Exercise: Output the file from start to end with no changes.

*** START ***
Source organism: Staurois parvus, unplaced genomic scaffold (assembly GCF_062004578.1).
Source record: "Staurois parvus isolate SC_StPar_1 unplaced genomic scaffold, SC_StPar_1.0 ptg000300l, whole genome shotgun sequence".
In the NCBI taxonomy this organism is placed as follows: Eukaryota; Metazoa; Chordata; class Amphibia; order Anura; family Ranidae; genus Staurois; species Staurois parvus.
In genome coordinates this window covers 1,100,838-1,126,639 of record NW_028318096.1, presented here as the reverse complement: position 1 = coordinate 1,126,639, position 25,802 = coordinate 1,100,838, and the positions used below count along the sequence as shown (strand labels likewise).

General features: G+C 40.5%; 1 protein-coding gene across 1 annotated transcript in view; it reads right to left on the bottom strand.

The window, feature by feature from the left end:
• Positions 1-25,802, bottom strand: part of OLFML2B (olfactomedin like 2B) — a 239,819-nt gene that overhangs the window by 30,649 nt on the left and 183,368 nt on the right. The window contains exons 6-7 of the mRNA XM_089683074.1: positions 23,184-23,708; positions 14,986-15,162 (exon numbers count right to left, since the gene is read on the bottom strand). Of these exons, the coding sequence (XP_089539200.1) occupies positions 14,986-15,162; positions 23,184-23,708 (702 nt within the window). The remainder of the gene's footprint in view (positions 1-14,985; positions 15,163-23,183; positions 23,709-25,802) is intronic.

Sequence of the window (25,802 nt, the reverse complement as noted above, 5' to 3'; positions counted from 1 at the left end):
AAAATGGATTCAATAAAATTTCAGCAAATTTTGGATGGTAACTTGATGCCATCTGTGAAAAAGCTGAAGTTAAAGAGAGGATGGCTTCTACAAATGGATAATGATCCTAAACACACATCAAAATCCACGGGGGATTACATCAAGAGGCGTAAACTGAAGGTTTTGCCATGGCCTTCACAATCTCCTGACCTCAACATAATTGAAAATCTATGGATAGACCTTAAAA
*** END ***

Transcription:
Source organism: Staurois parvus, unplaced genomic scaffold (assembly GCF_062004578.1).
Source record: "Staurois parvus isolate SC_StPar_1 unplaced genomic scaffold, SC_StPar_1.0 ptg000300l, whole genome shotgun sequence".
In the NCBI taxonomy this organism is placed as follows: Eukaryota; Metazoa; Chordata; class Amphibia; order Anura; family Ranidae; genus Staurois; species Staurois parvus.
In genome coordinates this window covers 1,100,838-1,126,639 of record NW_028318096.1, presented here as the reverse complement: position 1 = coordinate 1,126,639, position 25,802 = coordinate 1,100,838, and the positions used below count along the sequence as shown (strand labels likewise).

General features: G+C 40.5%; 1 protein-coding gene across 1 annotated transcript in view; it reads right to left on the bottom strand.

The window, feature by feature from the left end:
• Positions 1-25,802, bottom strand: part of OLFML2B (olfactomedin like 2B) — a 239,819-nt gene that overhangs the window by 30,649 nt on the left and 183,368 nt on the right. The window contains exons 6-7 of the mRNA XM_089683074.1: positions 23,184-23,708; positions 14,986-15,162 (exon numbers count right to left, since the gene is read on the bottom strand). Of these exons, the coding sequence (XP_089539200.1) occupies positions 14,986-15,162; positions 23,184-23,708 (702 nt within the window). The remainder of the gene's footprint in view (positions 1-14,985; positions 15,163-23,183; positions 23,709-25,802) is intronic.

Sequence of the window (25,802 nt, the reverse complement as noted above, 5' to 3'; positions counted from 1 at the left end):
AAAATGGATTCAATAAAATTTCAGCAAATTTTGGATGGTAACTTGATGCCATCTGTGAAAAAGCTGAAGTTAAAGAGAGGATGGCTTCTACAAATGGATAATGATCCTAAACACACATCAAAATCCACGGGGGATTACATCAAGAGGCGTAAACTGAAGGTTTTGCCATGGCCTTCACAATCTCCTGACCTCAACATAATTGAAAATCTATGGATAGACCTTAAAA